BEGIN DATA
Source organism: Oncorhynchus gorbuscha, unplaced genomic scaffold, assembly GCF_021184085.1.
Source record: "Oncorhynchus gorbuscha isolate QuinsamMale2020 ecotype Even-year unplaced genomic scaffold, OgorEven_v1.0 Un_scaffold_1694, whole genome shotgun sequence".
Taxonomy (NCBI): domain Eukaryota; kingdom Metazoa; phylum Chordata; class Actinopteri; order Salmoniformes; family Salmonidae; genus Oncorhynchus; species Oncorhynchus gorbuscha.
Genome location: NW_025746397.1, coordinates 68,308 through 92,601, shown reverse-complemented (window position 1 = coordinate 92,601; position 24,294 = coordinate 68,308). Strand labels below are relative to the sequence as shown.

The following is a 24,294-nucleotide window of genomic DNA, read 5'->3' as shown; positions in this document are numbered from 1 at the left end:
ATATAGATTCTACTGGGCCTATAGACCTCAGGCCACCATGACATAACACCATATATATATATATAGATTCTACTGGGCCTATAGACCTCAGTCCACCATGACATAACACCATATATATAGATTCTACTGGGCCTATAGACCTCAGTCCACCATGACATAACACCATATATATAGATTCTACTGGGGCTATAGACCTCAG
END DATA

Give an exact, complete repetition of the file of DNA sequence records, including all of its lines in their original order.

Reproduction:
Source organism: Oncorhynchus gorbuscha, unplaced genomic scaffold, assembly GCF_021184085.1.
Source record: "Oncorhynchus gorbuscha isolate QuinsamMale2020 ecotype Even-year unplaced genomic scaffold, OgorEven_v1.0 Un_scaffold_1694, whole genome shotgun sequence".
Taxonomy (NCBI): domain Eukaryota; kingdom Metazoa; phylum Chordata; class Actinopteri; order Salmoniformes; family Salmonidae; genus Oncorhynchus; species Oncorhynchus gorbuscha.
Genome location: NW_025746397.1, coordinates 68,308 through 92,601, shown reverse-complemented (window position 1 = coordinate 92,601; position 24,294 = coordinate 68,308). Strand labels below are relative to the sequence as shown.

The following is a 24,294-nucleotide window of genomic DNA, read 5'->3' as shown; positions in this document are numbered from 1 at the left end:
ATATAGATTCTACTGGGCCTATAGACCTCAGGCCACCATGACATAACACCATATATATATATATAGATTCTACTGGGCCTATAGACCTCAGTCCACCATGACATAACACCATATATATAGATTCTACTGGGCCTATAGACCTCAGTCCACCATGACATAACACCATATATATAGATTCTACTGGGGCTATAGACCTCAG